DO YOU OR YOUR PARTNER SPEAK IN MORE THAN ONE LANGUAGE IN YOUR HOME? 

No, unfortunately. I’d love it if we did but we’re both a bit rubbish at speaking our cultural languages. We’re still considering which language(s) we’d like our children to speak and how we will teach them- whether it’s through classes or an immersion summer through sending the kids abroad or private tutoring.

 

ARE YOUR EXTENDED FAMILY SUPPORTIVE OF YOUR MULTIETHNIC RELATIONSHIP?

Yes.

 

WHAT DO YOU ENJOY MOST ABOUT YOUR PARTNER'S ETHNIC-CULTURAL BACKGROUND?

I love the richness of all of it. Everything Nigerian (or specifically Yoruba) is colourful, loud and heartfelt. Whether it’s a political debate, a church service, a wedding or someone’s quiet 70th birthday, it’s always loud and lively. I’m not a huge fan of the food admittedly but the traditional outfits are amazing.

 

DID YOU FIND BIG DIFFERENCES IN THE WAY YOU GREW UP VS. YOUR SPOUSE DUE TO DIFFERENCES IN RACE?

More due to cultural differences rather than race I would say. In Canada, we grew up spending a lot of time outside playing sports, biking around the neighbourhood, exploring nature. In Nigeria, nature is something that you wouldn’t necessarily choose to spend time in given the heat, dangerous animals and mosquitoes so, as a city guy he isn’t the most comfortable ‘in nature’. Lagos, where my husband grew up is a very busy, crowded city so compared to small town Alberta where I grew up it couldn’t be more different. Both of us were well-travelled though when we met so it wasn’t as big a deal as it might sound.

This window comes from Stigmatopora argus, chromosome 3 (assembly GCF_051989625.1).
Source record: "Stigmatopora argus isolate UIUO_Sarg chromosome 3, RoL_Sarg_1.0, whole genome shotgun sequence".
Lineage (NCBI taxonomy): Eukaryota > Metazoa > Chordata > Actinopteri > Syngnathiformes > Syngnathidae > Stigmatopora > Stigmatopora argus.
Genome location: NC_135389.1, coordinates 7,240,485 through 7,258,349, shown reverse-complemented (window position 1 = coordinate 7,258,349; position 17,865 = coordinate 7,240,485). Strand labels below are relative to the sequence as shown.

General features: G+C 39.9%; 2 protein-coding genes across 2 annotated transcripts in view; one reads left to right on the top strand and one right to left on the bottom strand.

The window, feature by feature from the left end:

WHAT IS THE MOST SURPRISING/UNEXPECTED THING YOU'VE LEARNED ABOUT EACH OTHER'S CULTURE? 

For me, the level of respect given to elders perhaps wasn’t as expected as it is in reality. I mean, it’s the complexity of it and the outright symbols of respect and pride that features in Nigerian culture that has been a learning curve for me. For my husband, I’m not sure. He couldn’t really answer that one.

 

ARE THERE ANY COMMENTS YOU ARE REALLY TIRED OF HEARING FROM PEOPLE IN REGARDS TO RACE/CULTURE?

Definitely, “are those all yours?”. Or “Oh mixed kids are the cutest!” I mean, I do think my kids are cute but not just because they’re mixed! And finally comments on my kids skin colour with regards the shades of brown. Positive or not, there’s still so much packed into those types of comments, it makes me really uncomfortable and I would hate for my girls to one day pick up on it.

 

WHAT ACTIONS HAVE YOU TAKEN TO TEACH YOUR CHILDREN ABOUT EACH OF YOUR BACKGROUNDS?